According to the well-informed source, Kavanaugh called Mnuchin again, this time offering to share with the Treasury Secretary what he knew about TikTok. “It’s really, really, really scary what they actually can do,” Kavanaugh says. But Mnuchin didn’t want to hear it. Once again, Kavanaugh had to reassure his employees that Triller was not taking sides in the political battle, even though Triller stood to benefit from TikTok’s woes. “As long as they are not doing anything that hurts people, we allow freedom of expression,” Kavanaugh reminded the Triller troops, who now number more than 300 worldwide. This time, none of them quit.
Regardless of what happens to TikTok — if it’s shut down, or sold, or whatever — Kavanaugh only sees upside. If TikTok is sold or goes public at a distressed price — say, $60 billion, from the $75 billion it’s currently valued at — “that’s a great mark for us,” he says. Even if Triller is worth only 10% of TikTok, that’s still $6 billion. And if TikTok gets banned? “More people come to us,” he continues. “Either way, we’re kind of a win-win out of the scenario.”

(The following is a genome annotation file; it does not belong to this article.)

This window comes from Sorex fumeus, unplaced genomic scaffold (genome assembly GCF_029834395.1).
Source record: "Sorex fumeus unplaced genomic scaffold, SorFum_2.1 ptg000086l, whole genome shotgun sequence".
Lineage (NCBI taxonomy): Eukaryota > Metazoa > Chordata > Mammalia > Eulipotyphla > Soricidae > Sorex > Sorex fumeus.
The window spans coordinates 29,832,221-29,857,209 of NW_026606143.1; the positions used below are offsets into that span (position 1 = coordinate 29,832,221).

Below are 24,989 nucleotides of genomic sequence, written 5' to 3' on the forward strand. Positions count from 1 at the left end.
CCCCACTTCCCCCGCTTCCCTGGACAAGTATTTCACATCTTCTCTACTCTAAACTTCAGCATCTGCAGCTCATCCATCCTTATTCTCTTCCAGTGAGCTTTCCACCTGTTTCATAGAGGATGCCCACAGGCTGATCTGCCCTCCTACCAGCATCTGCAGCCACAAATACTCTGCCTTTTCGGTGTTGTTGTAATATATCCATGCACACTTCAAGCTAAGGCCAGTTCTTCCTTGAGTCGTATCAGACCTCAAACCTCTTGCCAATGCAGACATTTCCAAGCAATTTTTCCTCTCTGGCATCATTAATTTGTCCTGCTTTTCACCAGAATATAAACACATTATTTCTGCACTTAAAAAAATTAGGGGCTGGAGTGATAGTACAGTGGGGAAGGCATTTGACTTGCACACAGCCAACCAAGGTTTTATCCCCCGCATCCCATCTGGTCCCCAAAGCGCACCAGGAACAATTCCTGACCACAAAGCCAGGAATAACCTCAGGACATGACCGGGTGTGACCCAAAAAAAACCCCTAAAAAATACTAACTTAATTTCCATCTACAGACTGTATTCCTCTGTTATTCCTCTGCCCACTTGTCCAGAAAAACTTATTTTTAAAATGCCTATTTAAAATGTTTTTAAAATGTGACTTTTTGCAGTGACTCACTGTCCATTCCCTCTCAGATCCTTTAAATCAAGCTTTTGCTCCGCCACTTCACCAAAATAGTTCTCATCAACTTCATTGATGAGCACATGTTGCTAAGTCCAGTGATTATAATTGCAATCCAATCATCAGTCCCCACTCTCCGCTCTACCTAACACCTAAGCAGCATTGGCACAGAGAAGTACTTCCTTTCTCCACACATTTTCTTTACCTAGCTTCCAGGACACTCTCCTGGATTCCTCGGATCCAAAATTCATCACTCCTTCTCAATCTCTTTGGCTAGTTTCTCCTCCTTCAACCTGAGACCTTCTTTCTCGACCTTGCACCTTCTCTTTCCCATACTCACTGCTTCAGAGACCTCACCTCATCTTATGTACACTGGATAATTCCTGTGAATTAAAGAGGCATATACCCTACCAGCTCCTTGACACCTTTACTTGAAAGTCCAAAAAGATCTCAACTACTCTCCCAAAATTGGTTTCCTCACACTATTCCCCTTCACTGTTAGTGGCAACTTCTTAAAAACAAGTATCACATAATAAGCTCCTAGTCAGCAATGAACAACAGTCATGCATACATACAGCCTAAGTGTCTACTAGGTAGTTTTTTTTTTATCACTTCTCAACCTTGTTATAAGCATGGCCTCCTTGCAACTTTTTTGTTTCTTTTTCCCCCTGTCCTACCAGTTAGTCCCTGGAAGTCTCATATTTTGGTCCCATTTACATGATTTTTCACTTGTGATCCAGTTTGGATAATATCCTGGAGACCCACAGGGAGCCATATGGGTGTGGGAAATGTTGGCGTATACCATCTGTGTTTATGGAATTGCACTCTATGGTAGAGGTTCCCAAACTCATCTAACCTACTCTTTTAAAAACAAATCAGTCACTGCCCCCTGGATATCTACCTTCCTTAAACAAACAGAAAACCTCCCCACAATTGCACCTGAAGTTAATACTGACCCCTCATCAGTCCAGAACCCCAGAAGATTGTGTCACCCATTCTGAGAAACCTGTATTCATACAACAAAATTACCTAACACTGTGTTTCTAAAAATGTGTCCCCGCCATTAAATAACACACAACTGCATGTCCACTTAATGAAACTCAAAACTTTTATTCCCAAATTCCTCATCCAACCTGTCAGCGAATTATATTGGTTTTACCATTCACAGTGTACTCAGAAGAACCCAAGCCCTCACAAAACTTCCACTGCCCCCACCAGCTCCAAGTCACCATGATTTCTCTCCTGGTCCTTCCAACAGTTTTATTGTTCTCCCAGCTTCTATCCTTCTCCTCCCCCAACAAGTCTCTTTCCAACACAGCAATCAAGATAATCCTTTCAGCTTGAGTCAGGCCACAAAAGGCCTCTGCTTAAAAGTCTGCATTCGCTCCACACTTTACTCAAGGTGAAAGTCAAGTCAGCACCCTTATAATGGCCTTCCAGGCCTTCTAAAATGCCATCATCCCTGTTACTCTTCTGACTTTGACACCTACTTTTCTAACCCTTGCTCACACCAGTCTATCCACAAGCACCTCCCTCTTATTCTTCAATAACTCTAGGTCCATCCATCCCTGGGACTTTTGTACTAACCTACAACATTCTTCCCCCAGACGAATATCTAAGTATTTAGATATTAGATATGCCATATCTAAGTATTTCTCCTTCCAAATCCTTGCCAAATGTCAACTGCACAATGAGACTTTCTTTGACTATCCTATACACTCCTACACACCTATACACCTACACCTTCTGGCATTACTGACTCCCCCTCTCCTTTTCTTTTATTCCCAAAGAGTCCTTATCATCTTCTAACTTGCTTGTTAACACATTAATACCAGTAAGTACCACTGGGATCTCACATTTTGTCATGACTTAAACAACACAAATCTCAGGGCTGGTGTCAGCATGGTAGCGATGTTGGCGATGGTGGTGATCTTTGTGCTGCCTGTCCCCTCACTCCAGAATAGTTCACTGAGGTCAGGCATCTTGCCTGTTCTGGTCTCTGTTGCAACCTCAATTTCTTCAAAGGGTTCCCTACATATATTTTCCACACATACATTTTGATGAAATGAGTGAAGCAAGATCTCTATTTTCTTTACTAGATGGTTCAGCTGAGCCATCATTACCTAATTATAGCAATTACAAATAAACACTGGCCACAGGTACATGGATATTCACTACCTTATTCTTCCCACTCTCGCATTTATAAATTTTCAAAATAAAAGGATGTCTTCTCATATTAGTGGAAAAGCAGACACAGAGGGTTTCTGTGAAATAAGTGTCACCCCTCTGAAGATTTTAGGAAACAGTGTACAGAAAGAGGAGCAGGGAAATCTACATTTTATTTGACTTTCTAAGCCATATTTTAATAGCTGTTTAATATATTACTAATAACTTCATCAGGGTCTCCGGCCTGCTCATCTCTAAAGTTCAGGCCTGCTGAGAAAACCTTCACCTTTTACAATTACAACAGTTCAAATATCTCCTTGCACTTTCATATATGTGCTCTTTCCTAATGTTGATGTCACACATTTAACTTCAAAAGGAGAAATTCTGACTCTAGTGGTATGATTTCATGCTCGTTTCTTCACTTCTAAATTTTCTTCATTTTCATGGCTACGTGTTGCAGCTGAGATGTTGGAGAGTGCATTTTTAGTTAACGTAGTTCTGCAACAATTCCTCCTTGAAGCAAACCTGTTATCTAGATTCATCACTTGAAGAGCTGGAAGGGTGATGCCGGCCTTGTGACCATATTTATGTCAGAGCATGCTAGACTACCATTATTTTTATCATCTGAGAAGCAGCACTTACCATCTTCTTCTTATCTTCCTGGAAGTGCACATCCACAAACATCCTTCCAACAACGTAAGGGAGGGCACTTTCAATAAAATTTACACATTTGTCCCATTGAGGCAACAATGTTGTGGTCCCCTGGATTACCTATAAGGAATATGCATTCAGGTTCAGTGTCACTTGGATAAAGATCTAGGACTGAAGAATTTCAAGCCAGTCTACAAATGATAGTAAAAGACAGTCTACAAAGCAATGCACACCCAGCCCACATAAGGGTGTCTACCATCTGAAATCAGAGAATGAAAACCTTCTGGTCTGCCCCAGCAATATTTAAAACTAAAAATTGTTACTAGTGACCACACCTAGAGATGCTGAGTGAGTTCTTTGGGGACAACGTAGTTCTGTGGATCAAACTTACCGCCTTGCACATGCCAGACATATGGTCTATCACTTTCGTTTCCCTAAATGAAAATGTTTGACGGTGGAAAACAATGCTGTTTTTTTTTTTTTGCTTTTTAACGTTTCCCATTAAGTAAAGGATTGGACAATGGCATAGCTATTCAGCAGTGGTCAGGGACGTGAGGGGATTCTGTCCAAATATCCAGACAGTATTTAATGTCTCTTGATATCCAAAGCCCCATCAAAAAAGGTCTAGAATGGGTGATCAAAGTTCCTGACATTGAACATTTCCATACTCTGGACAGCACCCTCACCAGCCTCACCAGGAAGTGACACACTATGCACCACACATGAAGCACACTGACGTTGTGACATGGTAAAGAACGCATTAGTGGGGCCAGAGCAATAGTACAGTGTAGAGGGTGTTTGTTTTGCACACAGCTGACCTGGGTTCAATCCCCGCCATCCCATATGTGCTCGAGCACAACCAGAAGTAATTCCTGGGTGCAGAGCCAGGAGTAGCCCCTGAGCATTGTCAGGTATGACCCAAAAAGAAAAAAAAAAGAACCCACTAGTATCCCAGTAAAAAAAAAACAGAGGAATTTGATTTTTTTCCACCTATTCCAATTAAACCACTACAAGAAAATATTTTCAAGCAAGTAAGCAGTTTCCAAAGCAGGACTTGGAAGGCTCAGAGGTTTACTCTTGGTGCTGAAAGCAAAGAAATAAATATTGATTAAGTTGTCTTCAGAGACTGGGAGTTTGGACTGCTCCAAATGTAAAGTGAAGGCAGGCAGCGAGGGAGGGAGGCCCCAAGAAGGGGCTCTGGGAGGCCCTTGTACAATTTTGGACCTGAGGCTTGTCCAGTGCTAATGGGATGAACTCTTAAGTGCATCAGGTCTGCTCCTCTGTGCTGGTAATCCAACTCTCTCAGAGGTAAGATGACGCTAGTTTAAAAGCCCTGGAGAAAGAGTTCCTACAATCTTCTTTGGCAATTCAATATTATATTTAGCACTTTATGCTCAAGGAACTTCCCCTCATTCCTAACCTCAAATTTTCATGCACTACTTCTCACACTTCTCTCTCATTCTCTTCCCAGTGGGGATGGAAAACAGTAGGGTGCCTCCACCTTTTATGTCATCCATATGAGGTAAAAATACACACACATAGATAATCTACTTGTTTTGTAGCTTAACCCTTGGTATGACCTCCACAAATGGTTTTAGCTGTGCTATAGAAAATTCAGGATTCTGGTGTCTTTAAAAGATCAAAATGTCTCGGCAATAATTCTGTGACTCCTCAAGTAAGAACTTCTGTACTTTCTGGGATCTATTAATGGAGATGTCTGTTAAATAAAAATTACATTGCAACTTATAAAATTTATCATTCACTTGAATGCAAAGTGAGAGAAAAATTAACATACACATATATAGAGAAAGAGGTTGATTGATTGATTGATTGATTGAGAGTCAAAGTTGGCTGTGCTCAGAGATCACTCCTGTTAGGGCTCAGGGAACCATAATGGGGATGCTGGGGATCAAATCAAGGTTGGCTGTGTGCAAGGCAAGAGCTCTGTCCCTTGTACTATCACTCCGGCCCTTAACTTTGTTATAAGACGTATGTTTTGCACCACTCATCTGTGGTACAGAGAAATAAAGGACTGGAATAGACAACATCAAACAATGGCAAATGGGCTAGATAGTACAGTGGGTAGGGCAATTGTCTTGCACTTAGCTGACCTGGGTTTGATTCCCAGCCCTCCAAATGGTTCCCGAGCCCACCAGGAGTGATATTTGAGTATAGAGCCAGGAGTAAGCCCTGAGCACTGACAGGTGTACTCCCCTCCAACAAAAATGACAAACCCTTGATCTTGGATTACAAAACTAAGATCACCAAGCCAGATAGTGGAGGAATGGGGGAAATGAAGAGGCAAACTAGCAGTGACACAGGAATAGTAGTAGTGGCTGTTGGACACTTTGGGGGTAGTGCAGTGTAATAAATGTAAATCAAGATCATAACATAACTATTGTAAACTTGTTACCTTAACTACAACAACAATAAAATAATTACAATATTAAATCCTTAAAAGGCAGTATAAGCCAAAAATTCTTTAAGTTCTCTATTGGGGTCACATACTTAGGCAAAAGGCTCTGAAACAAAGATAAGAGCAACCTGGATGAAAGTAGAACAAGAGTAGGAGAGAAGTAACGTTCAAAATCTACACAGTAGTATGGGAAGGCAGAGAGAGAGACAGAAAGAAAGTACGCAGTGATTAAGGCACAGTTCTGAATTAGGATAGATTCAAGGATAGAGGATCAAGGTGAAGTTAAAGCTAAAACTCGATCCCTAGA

Does this mean that Ryan Kavanaugh is on a return path to billionaire status? Does making 12.5x his money on paper in a year make him a player again? He admits he’s been lucky with Triller, and that the investment remains illiquid (unless someone like Paul Ryan can negotiate his exit). But at 45 years old, Kavanaugh is taking the longer view. He has two young children and is presumably wiser than he was in his hard partying heyday. And he’s cautiously optimistic. “I’ve had ups and downs and lefts and rights,” he says. “On this one, I just wanted to be stable.”
William D. Cohan is a journalist and author of six books, including his latest, Four Friends: Promising Lives Cut Short.